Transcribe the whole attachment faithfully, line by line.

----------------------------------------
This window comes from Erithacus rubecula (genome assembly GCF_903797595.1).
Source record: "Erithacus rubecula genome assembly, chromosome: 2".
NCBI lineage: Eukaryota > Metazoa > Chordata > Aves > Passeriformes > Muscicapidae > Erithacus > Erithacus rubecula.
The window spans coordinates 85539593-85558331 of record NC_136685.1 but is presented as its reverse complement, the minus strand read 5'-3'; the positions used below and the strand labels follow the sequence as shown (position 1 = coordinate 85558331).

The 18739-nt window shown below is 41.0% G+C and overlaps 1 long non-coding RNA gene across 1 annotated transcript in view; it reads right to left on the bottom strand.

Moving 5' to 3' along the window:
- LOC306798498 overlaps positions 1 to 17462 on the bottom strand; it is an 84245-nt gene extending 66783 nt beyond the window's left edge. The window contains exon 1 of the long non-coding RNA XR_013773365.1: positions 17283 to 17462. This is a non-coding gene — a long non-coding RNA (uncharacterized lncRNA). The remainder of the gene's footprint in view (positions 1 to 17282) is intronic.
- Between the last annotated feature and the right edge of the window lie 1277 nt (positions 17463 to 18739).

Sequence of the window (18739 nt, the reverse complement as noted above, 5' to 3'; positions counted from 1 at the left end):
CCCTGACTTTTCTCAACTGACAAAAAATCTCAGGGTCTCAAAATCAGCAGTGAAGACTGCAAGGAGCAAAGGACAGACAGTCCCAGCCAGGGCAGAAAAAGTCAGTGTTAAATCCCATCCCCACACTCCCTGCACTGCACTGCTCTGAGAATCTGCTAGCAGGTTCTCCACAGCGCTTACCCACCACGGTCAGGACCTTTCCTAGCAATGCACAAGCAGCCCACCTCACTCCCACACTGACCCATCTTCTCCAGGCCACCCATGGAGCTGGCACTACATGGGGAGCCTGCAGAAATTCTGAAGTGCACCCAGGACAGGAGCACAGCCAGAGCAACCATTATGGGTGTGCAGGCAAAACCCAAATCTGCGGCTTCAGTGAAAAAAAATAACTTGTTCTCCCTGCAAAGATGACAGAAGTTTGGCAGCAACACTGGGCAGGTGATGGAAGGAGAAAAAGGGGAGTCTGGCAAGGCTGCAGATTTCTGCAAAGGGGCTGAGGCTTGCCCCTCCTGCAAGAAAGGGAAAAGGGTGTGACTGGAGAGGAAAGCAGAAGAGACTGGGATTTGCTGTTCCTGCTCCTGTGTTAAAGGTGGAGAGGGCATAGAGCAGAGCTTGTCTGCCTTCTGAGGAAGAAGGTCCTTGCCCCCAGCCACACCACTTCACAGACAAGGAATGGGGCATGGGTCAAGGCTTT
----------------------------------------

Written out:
This window comes from Erithacus rubecula (genome assembly GCF_903797595.1).
Source record: "Erithacus rubecula genome assembly, chromosome: 2".
NCBI lineage: Eukaryota > Metazoa > Chordata > Aves > Passeriformes > Muscicapidae > Erithacus > Erithacus rubecula.
The window spans coordinates 85539593-85558331 of record NC_136685.1 but is presented as its reverse complement, the minus strand read 5'-3'; the positions used below and the strand labels follow the sequence as shown (position 1 = coordinate 85558331).

The 18739-nt window shown below is 41.0% G+C and overlaps 1 long non-coding RNA gene across 1 annotated transcript in view; it reads right to left on the bottom strand.

Moving 5' to 3' along the window:
- LOC306798498 overlaps positions 1 to 17462 on the bottom strand; it is an 84245-nt gene extending 66783 nt beyond the window's left edge. The window contains exon 1 of the long non-coding RNA XR_013773365.1: positions 17283 to 17462. This is a non-coding gene — a long non-coding RNA (uncharacterized lncRNA). The remainder of the gene's footprint in view (positions 1 to 17282) is intronic.
- Between the last annotated feature and the right edge of the window lie 1277 nt (positions 17463 to 18739).

Sequence of the window (18739 nt, the reverse complement as noted above, 5' to 3'; positions counted from 1 at the left end):
CCCTGACTTTTCTCAACTGACAAAAAATCTCAGGGTCTCAAAATCAGCAGTGAAGACTGCAAGGAGCAAAGGACAGACAGTCCCAGCCAGGGCAGAAAAAGTCAGTGTTAAATCCCATCCCCACACTCCCTGCACTGCACTGCTCTGAGAATCTGCTAGCAGGTTCTCCACAGCGCTTACCCACCACGGTCAGGACCTTTCCTAGCAATGCACAAGCAGCCCACCTCACTCCCACACTGACCCATCTTCTCCAGGCCACCCATGGAGCTGGCACTACATGGGGAGCCTGCAGAAATTCTGAAGTGCACCCAGGACAGGAGCACAGCCAGAGCAACCATTATGGGTGTGCAGGCAAAACCCAAATCTGCGGCTTCAGTGAAAAAAAATAACTTGTTCTCCCTGCAAAGATGACAGAAGTTTGGCAGCAACACTGGGCAGGTGATGGAAGGAGAAAAAGGGGAGTCTGGCAAGGCTGCAGATTTCTGCAAAGGGGCTGAGGCTTGCCCCTCCTGCAAGAAAGGGAAAAGGGTGTGACTGGAGAGGAAAGCAGAAGAGACTGGGATTTGCTGTTCCTGCTCCTGTGTTAAAGGTGGAGAGGGCATAGAGCAGAGCTTGTCTGCCTTCTGAGGAAGAAGGTCCTTGCCCCCAGCCACACCACTTCACAGACAAGGAATGGGGCATGGGTCAAGGCTTT